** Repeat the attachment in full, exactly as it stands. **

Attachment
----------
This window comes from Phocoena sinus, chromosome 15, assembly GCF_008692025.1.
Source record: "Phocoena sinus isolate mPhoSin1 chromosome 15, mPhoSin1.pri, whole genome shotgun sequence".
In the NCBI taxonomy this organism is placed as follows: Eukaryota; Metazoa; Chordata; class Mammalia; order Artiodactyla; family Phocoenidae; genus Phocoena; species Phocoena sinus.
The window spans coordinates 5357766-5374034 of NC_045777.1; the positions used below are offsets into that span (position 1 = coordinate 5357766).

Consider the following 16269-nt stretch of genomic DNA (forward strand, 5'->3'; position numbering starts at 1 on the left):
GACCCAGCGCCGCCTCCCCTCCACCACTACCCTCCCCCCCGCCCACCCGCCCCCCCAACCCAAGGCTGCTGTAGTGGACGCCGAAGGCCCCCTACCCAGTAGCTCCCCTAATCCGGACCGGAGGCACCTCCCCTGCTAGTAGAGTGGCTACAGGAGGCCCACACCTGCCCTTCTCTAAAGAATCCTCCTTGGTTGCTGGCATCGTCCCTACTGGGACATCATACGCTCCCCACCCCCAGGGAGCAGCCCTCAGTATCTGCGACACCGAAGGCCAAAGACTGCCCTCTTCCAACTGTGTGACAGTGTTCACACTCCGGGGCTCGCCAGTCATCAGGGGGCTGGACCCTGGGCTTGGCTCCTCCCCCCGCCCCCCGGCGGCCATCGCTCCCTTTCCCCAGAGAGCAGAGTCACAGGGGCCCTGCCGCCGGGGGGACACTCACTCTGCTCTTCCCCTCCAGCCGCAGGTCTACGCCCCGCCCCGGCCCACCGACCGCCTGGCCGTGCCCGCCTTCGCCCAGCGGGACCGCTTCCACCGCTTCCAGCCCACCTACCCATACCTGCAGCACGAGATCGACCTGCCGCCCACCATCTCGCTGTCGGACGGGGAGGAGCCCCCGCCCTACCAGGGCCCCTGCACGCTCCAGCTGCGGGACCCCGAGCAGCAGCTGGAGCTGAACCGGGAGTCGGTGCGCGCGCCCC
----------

This window comes from Phocoena sinus, chromosome 15, assembly GCF_008692025.1.
Source record: "Phocoena sinus isolate mPhoSin1 chromosome 15, mPhoSin1.pri, whole genome shotgun sequence".
In the NCBI taxonomy this organism is placed as follows: Eukaryota; Metazoa; Chordata; class Mammalia; order Artiodactyla; family Phocoenidae; genus Phocoena; species Phocoena sinus.
The window spans coordinates 5357766-5374034 of NC_045777.1; the positions used below are offsets into that span (position 1 = coordinate 5357766).

Consider the following 16269-nt stretch of genomic DNA (forward strand, 5'->3'; position numbering starts at 1 on the left):
GACCCAGCGCCGCCTCCCCTCCACCACTACCCTCCCCCCCGCCCACCCGCCCCCCCAACCCAAGGCTGCTGTAGTGGACGCCGAAGGCCCCCTACCCAGTAGCTCCCCTAATCCGGACCGGAGGCACCTCCCCTGCTAGTAGAGTGGCTACAGGAGGCCCACACCTGCCCTTCTCTAAAGAATCCTCCTTGGTTGCTGGCATCGTCCCTACTGGGACATCATACGCTCCCCACCCCCAGGGAGCAGCCCTCAGTATCTGCGACACCGAAGGCCAAAGACTGCCCTCTTCCAACTGTGTGACAGTGTTCACACTCCGGGGCTCGCCAGTCATCAGGGGGCTGGACCCTGGGCTTGGCTCCTCCCCCCGCCCCCCGGCGGCCATCGCTCCCTTTCCCCAGAGAGCAGAGTCACAGGGGCCCTGCCGCCGGGGGGACACTCACTCTGCTCTTCCCCTCCAGCCGCAGGTCTACGCCCCGCCCCGGCCCACCGACCGCCTGGCCGTGCCCGCCTTCGCCCAGCGGGACCGCTTCCACCGCTTCCAGCCCACCTACCCATACCTGCAGCACGAGATCGACCTGCCGCCCACCATCTCGCTGTCGGACGGGGAGGAGCCCCCGCCCTACCAGGGCCCCTGCACGCTCCAGCTGCGGGACCCCGAGCAGCAGCTGGAGCTGAACCGGGAGTCGGTGCGCGCGCCCC